There’s a reason why the Obama administration isn’t taking a victory lap to celebrate Libyan dictator Moammar Gaddafi’s fall. Because it isn’t over yet.

Some are already claiming vindication for Obama. E.J. Dionne’s column today declares that Obama’s strategy on Libya “worked,” because Gaddafi seems to have been defeated:

What NATO and its allies did do, as Karen DeYoung and Greg Miller reported in The Post, was to help the rebels “mount an aggressive ‘pincer’ strategy in recent weeks, providing intelligence, advice and stepped-up airstrikes that helped push Moammar Gaddafi’s forces toward collapse in Tripoli.”

Sounds like a successful policy to me.

The policy was “successful” in helping remove Gaddafi, but that’s hardly the end. It’s not as though the Iraq war was over after Saddam Hussein was defeated — years of violence and terrorism followed. Indeed that’s been the fate of all American executed or backed military interventions over the past decade, not just Iraq but in Afghanistan and Somalia as well. Are Republicans being reflexively critical of the president? Sure. But that’s no reason for premature celebration.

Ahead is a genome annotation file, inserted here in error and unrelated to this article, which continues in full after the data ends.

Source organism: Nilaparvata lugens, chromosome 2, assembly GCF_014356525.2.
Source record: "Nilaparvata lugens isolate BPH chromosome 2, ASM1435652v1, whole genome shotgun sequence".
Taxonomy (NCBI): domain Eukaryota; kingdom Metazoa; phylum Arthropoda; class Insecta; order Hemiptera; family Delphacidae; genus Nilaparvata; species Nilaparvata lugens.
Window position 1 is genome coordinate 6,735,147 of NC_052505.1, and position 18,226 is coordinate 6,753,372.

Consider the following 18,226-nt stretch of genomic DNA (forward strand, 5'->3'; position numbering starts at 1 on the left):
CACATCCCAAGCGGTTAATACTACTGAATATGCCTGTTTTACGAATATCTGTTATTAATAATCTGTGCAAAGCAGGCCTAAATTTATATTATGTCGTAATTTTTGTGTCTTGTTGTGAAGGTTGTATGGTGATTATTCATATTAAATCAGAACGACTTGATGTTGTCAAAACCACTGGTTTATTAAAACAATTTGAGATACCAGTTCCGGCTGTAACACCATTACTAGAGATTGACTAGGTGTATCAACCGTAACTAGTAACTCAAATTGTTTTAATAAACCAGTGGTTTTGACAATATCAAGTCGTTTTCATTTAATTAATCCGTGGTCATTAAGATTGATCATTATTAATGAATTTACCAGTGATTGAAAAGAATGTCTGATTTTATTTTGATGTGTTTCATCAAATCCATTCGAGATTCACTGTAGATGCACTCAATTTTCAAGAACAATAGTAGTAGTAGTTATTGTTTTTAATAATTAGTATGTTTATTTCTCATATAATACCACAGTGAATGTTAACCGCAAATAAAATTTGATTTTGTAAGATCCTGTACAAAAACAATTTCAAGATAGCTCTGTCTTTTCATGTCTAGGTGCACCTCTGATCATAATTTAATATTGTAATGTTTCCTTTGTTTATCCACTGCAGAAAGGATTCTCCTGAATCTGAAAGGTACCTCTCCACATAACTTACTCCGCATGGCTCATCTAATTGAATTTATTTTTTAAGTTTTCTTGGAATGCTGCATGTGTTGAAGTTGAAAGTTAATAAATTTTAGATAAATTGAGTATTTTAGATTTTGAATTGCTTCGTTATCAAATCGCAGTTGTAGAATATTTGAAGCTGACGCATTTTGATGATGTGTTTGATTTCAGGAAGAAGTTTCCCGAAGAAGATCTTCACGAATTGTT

What comes after Gaddafi’s fall is much more important, and much more uncertain. Now it should be said that Obama’s strategy means that one of the key factors in the emergence of suicide terrorism — a foreign occupying military, typically of a different religious background than the occupied — isn’t present in Libya. But because Gaddafi essentially built Libyan society around himself, the rebels will have to start almost from scratch in constructing a new Libya. And it’s far from a safe bet that the one that will emerge will be the kind of democratic, pluralistic state that would be ideal.

The rebels were united by a desire to oust Gaddafi, they’re less united in their vision for what Libyan society should be. Whatever ultimately happens, it’s far too early to declare the intervention in Libya “successful.” What we can say is that months after the president initiated a war without Congress’ approval, one he said would last “weeks, not months,” the most straightforward part of the mission is almost complete.